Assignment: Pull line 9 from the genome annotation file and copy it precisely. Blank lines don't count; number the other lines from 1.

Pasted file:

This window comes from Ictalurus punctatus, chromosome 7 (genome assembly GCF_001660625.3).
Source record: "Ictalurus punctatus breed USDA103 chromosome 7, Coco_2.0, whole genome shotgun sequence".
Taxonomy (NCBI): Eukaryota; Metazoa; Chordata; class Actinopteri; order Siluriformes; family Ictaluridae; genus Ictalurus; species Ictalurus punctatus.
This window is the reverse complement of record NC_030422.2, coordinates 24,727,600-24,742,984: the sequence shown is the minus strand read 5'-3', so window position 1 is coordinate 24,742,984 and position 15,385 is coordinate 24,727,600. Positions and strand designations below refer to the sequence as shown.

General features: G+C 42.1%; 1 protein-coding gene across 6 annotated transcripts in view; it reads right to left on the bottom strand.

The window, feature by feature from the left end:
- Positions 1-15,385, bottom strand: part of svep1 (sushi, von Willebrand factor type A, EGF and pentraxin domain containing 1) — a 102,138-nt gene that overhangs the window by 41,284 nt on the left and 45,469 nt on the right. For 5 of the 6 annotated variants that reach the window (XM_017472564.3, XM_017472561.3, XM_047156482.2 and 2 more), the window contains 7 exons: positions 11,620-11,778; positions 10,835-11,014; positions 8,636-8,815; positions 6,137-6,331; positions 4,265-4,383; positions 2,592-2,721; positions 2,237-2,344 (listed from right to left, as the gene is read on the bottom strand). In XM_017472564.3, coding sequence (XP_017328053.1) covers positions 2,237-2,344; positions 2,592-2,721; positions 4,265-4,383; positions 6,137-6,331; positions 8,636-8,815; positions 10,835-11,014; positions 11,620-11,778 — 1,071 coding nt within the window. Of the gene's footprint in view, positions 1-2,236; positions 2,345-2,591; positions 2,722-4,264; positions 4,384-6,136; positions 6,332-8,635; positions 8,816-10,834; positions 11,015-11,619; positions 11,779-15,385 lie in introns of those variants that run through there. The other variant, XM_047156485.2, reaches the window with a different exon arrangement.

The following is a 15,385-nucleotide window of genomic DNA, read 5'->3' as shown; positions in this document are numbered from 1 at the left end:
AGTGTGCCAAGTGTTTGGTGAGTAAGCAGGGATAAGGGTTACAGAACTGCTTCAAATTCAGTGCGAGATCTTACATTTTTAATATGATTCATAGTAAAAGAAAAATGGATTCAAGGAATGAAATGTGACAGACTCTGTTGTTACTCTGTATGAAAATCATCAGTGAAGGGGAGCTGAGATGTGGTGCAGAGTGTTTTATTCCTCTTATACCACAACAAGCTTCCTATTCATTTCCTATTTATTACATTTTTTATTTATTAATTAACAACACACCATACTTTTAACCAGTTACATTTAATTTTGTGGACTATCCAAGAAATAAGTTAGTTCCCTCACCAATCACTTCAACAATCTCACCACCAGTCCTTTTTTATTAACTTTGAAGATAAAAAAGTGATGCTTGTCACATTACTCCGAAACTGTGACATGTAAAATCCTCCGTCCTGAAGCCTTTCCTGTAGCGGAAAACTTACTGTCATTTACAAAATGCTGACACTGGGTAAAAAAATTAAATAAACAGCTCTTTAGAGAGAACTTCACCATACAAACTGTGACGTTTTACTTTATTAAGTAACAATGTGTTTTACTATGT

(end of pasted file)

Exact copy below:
AGTGTGCCAAGTGTTTGGTGAGTAAGCAGGGATAAGGGTTACAGAACTGCTTCAAATTCAGTGCGAGATCTTACATTTTTAATATGATTCATAGTAAAAGAAAAATGGATTCAAGGAATGAAATGTGACAGACTCTGTTGTTACTCTGTATGAAAATCATCAGTGAAGGGGAGCTGAGATGTGGTGCAGAGTGTTTTATTCCTCTTATACCACAACAAGCTTCCTATTCATTTCCTATTTATTACATTTTTTATTTATTAATTAACAACACACCATACTTTTAACCAGTTACATTTAATTTTGTGGACTATCCAAGAAATAAGTTAGTTCCCTCACCAATCACTTCAACAATCTCACCACCAGTCCTTTTTTATTAACTTTGAAGATAAAAAAGTGATGCTTGTCACATTACTCCGAAACTGTGACATGTAAAATCCTCCGTCCTGAAGCCTTTCCTGTAGCGGAAAACTTACTGTCATTTACAAAATGCTGACACTGGGTAAAAAAATTAAATAAACAGCTCTTTAGAGAGAACTTCACCATACAAACTGTGACGTTTTACTTTATTAAGTAACAATGTGTTTTACTATGT